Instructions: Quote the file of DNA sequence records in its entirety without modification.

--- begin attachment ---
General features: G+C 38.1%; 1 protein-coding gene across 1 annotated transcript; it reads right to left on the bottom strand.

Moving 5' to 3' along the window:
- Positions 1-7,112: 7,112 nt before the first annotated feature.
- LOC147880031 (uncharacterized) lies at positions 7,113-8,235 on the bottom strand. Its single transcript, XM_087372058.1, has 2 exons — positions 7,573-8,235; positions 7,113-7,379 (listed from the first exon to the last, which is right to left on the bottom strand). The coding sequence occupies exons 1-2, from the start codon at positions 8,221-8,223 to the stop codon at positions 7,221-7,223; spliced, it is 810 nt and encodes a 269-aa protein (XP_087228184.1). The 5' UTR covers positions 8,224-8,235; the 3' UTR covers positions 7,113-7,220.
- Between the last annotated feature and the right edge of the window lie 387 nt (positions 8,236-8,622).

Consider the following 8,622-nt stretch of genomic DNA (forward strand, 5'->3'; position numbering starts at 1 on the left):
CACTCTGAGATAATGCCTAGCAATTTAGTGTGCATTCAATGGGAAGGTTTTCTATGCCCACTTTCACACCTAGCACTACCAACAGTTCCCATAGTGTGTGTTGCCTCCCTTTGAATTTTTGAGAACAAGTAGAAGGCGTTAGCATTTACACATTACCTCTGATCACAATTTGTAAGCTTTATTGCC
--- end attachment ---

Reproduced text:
General features: G+C 38.1%; 1 protein-coding gene across 1 annotated transcript; it reads right to left on the bottom strand.

Moving 5' to 3' along the window:
- Positions 1-7,112: 7,112 nt before the first annotated feature.
- LOC147880031 (uncharacterized) lies at positions 7,113-8,235 on the bottom strand. Its single transcript, XM_087372058.1, has 2 exons — positions 7,573-8,235; positions 7,113-7,379 (listed from the first exon to the last, which is right to left on the bottom strand). The coding sequence occupies exons 1-2, from the start codon at positions 8,221-8,223 to the stop codon at positions 7,221-7,223; spliced, it is 810 nt and encodes a 269-aa protein (XP_087228184.1). The 5' UTR covers positions 8,224-8,235; the 3' UTR covers positions 7,113-7,220.
- Between the last annotated feature and the right edge of the window lie 387 nt (positions 8,236-8,622).

Consider the following 8,622-nt stretch of genomic DNA (forward strand, 5'->3'; position numbering starts at 1 on the left):
CACTCTGAGATAATGCCTAGCAATTTAGTGTGCATTCAATGGGAAGGTTTTCTATGCCCACTTTCACACCTAGCACTACCAACAGTTCCCATAGTGTGTGTTGCCTCCCTTTGAATTTTTGAGAACAAGTAGAAGGCGTTAGCATTTACACATTACCTCTGATCACAATTTGTAAGCTTTATTGCC